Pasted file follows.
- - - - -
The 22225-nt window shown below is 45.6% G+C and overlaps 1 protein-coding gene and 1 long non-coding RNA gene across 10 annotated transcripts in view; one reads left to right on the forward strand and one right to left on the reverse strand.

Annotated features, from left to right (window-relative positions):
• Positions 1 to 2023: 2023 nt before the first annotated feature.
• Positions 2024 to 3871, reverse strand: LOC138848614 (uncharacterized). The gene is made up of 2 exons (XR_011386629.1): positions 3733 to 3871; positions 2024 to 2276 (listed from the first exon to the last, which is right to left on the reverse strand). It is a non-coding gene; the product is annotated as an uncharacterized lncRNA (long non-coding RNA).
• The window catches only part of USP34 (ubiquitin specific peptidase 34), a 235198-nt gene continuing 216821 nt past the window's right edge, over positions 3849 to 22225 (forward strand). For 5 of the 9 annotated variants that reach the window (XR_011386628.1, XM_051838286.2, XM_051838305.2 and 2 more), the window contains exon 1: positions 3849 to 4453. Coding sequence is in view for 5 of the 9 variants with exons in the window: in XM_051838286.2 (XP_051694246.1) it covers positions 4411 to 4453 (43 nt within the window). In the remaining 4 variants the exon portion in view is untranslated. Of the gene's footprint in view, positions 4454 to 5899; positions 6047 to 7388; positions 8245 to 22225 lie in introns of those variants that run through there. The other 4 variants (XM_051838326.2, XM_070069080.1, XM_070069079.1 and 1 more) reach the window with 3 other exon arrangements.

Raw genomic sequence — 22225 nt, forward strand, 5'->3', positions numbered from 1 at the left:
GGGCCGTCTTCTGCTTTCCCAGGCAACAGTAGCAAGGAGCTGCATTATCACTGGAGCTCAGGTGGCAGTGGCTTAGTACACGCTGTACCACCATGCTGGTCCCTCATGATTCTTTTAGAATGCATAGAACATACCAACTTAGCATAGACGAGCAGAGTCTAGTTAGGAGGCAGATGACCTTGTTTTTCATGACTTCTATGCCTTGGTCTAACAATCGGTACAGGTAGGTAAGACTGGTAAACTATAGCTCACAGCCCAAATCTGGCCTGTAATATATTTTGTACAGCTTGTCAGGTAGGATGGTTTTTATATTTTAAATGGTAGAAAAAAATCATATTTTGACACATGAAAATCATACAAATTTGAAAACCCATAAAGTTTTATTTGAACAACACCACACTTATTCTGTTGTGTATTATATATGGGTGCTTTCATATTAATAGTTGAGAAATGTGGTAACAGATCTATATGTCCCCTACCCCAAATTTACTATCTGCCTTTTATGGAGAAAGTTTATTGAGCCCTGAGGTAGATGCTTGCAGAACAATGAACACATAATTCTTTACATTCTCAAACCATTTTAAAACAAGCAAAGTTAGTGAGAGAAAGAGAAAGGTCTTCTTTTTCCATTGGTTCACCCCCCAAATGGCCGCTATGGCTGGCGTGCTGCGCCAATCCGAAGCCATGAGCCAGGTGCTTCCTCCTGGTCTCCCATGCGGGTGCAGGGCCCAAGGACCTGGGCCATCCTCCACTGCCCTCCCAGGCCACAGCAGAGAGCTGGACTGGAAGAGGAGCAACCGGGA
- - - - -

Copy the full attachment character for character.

The 22225-nt window shown below is 45.6% G+C and overlaps 1 protein-coding gene and 1 long non-coding RNA gene across 10 annotated transcripts in view; one reads left to right on the forward strand and one right to left on the reverse strand.

Annotated features, from left to right (window-relative positions):
• Positions 1 to 2023: 2023 nt before the first annotated feature.
• Positions 2024 to 3871, reverse strand: LOC138848614 (uncharacterized). The gene is made up of 2 exons (XR_011386629.1): positions 3733 to 3871; positions 2024 to 2276 (listed from the first exon to the last, which is right to left on the reverse strand). It is a non-coding gene; the product is annotated as an uncharacterized lncRNA (long non-coding RNA).
• The window catches only part of USP34 (ubiquitin specific peptidase 34), a 235198-nt gene continuing 216821 nt past the window's right edge, over positions 3849 to 22225 (forward strand). For 5 of the 9 annotated variants that reach the window (XR_011386628.1, XM_051838286.2, XM_051838305.2 and 2 more), the window contains exon 1: positions 3849 to 4453. Coding sequence is in view for 5 of the 9 variants with exons in the window: in XM_051838286.2 (XP_051694246.1) it covers positions 4411 to 4453 (43 nt within the window). In the remaining 4 variants the exon portion in view is untranslated. Of the gene's footprint in view, positions 4454 to 5899; positions 6047 to 7388; positions 8245 to 22225 lie in introns of those variants that run through there. The other 4 variants (XM_051838326.2, XM_070069080.1, XM_070069079.1 and 1 more) reach the window with 3 other exon arrangements.

Raw genomic sequence — 22225 nt, forward strand, 5'->3', positions numbered from 1 at the left:
GGGCCGTCTTCTGCTTTCCCAGGCAACAGTAGCAAGGAGCTGCATTATCACTGGAGCTCAGGTGGCAGTGGCTTAGTACACGCTGTACCACCATGCTGGTCCCTCATGATTCTTTTAGAATGCATAGAACATACCAACTTAGCATAGACGAGCAGAGTCTAGTTAGGAGGCAGATGACCTTGTTTTTCATGACTTCTATGCCTTGGTCTAACAATCGGTACAGGTAGGTAAGACTGGTAAACTATAGCTCACAGCCCAAATCTGGCCTGTAATATATTTTGTACAGCTTGTCAGGTAGGATGGTTTTTATATTTTAAATGGTAGAAAAAAATCATATTTTGACACATGAAAATCATACAAATTTGAAAACCCATAAAGTTTTATTTGAACAACACCACACTTATTCTGTTGTGTATTATATATGGGTGCTTTCATATTAATAGTTGAGAAATGTGGTAACAGATCTATATGTCCCCTACCCCAAATTTACTATCTGCCTTTTATGGAGAAAGTTTATTGAGCCCTGAGGTAGATGCTTGCAGAACAATGAACACATAATTCTTTACATTCTCAAACCATTTTAAAACAAGCAAAGTTAGTGAGAGAAAGAGAAAGGTCTTCTTTTTCCATTGGTTCACCCCCCAAATGGCCGCTATGGCTGGCGTGCTGCGCCAATCCGAAGCCATGAGCCAGGTGCTTCCTCCTGGTCTCCCATGCGGGTGCAGGGCCCAAGGACCTGGGCCATCCTCCACTGCCCTCCCAGGCCACAGCAGAGAGCTGGACTGGAAGAGGAGCAACCGGGA